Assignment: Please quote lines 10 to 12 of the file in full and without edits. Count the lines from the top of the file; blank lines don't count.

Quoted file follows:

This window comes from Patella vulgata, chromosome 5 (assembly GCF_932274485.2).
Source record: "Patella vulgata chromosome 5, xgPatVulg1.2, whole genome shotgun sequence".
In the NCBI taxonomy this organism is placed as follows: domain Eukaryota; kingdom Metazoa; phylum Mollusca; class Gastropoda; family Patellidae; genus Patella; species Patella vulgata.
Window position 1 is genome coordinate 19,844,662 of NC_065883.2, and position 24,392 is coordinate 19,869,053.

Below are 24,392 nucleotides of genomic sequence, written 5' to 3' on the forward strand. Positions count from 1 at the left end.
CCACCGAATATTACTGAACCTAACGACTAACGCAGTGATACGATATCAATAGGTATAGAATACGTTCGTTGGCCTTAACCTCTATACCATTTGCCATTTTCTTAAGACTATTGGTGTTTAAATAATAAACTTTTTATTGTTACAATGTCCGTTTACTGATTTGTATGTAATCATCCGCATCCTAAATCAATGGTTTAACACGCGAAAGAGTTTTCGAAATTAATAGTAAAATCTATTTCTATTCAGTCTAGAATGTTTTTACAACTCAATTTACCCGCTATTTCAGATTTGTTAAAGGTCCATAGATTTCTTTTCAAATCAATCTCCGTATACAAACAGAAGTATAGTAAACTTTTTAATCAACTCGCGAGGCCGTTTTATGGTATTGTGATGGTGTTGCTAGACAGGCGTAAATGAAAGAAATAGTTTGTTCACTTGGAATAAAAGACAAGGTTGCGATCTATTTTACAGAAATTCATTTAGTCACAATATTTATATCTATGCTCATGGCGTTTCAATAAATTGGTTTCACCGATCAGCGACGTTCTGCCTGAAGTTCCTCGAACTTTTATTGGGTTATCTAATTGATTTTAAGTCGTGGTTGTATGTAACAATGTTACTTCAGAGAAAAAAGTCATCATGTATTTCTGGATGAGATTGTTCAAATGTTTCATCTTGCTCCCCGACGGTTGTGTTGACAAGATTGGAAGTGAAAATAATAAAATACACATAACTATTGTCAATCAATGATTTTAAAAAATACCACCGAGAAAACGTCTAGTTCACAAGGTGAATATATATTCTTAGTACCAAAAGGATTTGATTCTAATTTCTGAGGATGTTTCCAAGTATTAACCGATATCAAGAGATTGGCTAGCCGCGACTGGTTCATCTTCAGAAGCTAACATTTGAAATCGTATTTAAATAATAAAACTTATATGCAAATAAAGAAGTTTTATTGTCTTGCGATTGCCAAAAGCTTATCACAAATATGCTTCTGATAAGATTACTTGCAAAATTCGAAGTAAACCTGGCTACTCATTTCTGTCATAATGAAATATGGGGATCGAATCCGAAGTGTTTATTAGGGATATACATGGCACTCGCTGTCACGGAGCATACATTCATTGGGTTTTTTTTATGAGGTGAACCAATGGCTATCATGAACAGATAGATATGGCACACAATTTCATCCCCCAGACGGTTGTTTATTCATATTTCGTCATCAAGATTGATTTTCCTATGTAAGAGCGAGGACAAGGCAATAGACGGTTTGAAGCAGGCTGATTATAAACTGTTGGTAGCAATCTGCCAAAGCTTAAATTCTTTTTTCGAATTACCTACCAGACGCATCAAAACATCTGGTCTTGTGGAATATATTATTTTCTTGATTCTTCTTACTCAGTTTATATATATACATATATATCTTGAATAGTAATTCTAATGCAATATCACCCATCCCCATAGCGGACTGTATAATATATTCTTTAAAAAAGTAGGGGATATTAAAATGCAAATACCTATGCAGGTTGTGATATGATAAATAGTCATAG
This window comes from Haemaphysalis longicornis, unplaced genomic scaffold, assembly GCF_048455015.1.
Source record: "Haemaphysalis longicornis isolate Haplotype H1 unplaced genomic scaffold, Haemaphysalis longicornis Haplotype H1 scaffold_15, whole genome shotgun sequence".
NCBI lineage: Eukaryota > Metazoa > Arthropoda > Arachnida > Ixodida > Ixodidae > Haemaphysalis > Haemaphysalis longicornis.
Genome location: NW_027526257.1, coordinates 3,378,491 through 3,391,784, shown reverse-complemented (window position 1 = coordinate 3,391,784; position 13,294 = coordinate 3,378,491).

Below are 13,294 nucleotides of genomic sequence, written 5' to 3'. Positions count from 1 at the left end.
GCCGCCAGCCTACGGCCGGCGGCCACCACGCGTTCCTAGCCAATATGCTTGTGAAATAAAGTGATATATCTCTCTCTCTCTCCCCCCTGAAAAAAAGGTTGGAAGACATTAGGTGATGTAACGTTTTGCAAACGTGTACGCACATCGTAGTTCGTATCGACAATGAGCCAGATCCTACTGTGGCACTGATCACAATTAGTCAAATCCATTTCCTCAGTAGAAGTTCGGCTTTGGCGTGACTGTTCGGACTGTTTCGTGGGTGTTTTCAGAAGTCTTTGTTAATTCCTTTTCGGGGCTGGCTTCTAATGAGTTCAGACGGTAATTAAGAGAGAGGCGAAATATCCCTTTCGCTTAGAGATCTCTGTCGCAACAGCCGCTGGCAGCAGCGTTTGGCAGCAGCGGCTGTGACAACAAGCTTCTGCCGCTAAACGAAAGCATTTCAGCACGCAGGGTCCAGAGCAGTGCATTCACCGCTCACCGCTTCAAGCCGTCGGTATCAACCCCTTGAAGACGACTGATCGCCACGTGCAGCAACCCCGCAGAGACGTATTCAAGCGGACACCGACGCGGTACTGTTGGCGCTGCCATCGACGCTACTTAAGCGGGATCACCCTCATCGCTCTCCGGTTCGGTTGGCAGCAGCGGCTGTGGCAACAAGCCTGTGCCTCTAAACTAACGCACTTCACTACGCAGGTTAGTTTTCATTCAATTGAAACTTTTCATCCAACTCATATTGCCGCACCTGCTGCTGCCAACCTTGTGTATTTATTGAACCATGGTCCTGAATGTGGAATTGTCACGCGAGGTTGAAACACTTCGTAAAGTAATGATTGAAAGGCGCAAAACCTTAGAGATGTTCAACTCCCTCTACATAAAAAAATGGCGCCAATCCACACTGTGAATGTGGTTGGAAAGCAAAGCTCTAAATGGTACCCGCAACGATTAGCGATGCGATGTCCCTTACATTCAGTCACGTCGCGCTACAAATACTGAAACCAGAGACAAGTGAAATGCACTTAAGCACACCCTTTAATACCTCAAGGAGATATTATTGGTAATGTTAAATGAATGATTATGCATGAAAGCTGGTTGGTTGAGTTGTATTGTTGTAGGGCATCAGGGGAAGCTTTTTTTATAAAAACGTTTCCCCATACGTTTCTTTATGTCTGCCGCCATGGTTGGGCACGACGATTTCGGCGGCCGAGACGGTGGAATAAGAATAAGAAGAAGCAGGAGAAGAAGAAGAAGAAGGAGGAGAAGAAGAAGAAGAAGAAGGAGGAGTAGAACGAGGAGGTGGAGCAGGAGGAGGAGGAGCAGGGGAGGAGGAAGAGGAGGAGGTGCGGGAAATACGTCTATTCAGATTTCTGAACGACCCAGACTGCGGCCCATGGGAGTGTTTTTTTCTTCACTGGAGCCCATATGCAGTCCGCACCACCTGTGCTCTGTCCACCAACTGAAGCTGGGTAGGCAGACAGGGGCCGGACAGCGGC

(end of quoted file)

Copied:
Genome location: NW_027526257.1, coordinates 3,378,491 through 3,391,784, shown reverse-complemented (window position 1 = coordinate 3,391,784; position 13,294 = coordinate 3,378,491).

Below are 13,294 nucleotides of genomic sequence, written 5' to 3'. Positions count from 1 at the left end.
GCCGCCAGCCTACGGCCGGCGGCCACCACGCGTTCCTAGCCAATATGCTTGTGAAATAAAGTGATATATCTCTCTCTCTCTCCCCCCTGAAAAAAAGGTTGGAAGACATTAGGTGATGTAACGTTTTGCAAACGTGTACGCACATCGTAGTTCGTATCGACAATGAGCCAGATCCTACTGTGGCACTGATCACAATTAGTCAAATCCATTTCCTCAGTAGAAGTTCGGCTTTGGCGTGACTGTTCGGACTGTTTCGTGGGTGTTTTCAGAAGTCTTTGTTAATTCCTTTTCGGGGCTGGCTTCTAATGAGTTCAGACGGTAATTAAGAGAGAGGCGAAATATCCCTTTCGCTTAGAGATCTCTGTCGCAACAGCCGCTGGCAGCAGCGTTTGGCAGCAGCGGCTGTGACAACAAGCTTCTGCCGCTAAACGAAAGCATTTCAGCACGCAGGGTCCAGAGCAGTGCATTCACCGCTCACCGCTTCAAGCCGTCGGTATCAACCCCTTGAAGACGACTGATCGCCACGTGCAGCAACCCCGCAGAGACGTATTCAAGCGGACACCGACGCGGTACTGTTGGCGCTGCCATCGACGCTACTTAAGCGGGATCACCCTCATCGCTCTCCGGTTCGGTTGGCAGCAGCGGCTGTGGCAACAAGCCTGTGCCTCTAAACTAACGCACTTCACTACGCAGGTTAGTTTTCATTCAATTGAAACTTTTCATCCAACTCATATTGCCGCACCTGCTGCTGCCAACCTTGTGTATTTATTGAACCATGGTCCTGAATGTGGAATTGTCACGCGAGGTTGAAACACTTCGTAAAGTAATGATTGAAAGGCGCAAAACCTTAGAGATGTTCAACTCCCTCTACATAAAAAAATGGCGCCAATCCACACTGTGAATGTGGTTGGAAAGCAAAGCTCTAAATGGTACCCGCAACGATTAGCGATGCGATGTCCCTTACATTCAGTCACGTCGCGCTACAAATACTGAAACCAGAGACAAGTGAAATGCACTTAAGCACACCCTTTAATACCTCAAGGAGATATTATTGGTAATGTTAAATGAATGATTATGCATGAAAGCTGGTTGGTTGAGTTGTATTGTTGTAGGGCATCAGGGGAAGCTTTTTTTATAAAAACGTTTCCCCATACGTTTCTTTATGTCTGCCGCCATGGTTGGGCACGACGATTTCGGCGGCCGAGACGGTGGAATAAGAATAAGAAGAAGCAGGAGAAGAAGAAGAAGAAGGAGGAGAAGAAGAAGAAGAAGAAGGAGGAGTAGAACGAGGAGGTGGAGCAGGAGGAGGAGGAGCAGGGGAGGAGGAAGAGGAGGAGGTGCGGGAAATACGTCTATTCAGATTTCTGAACGACCCAGACTGCGGCCCATGGGAGTGTTTTTTTCTTCACTGGAGCCCATATGCAGTCCGCACCACCTGTGCTCTGTCCACCAACTGAAGCTGGGTAGGCAGACAGGGGCCGGACAGCGGC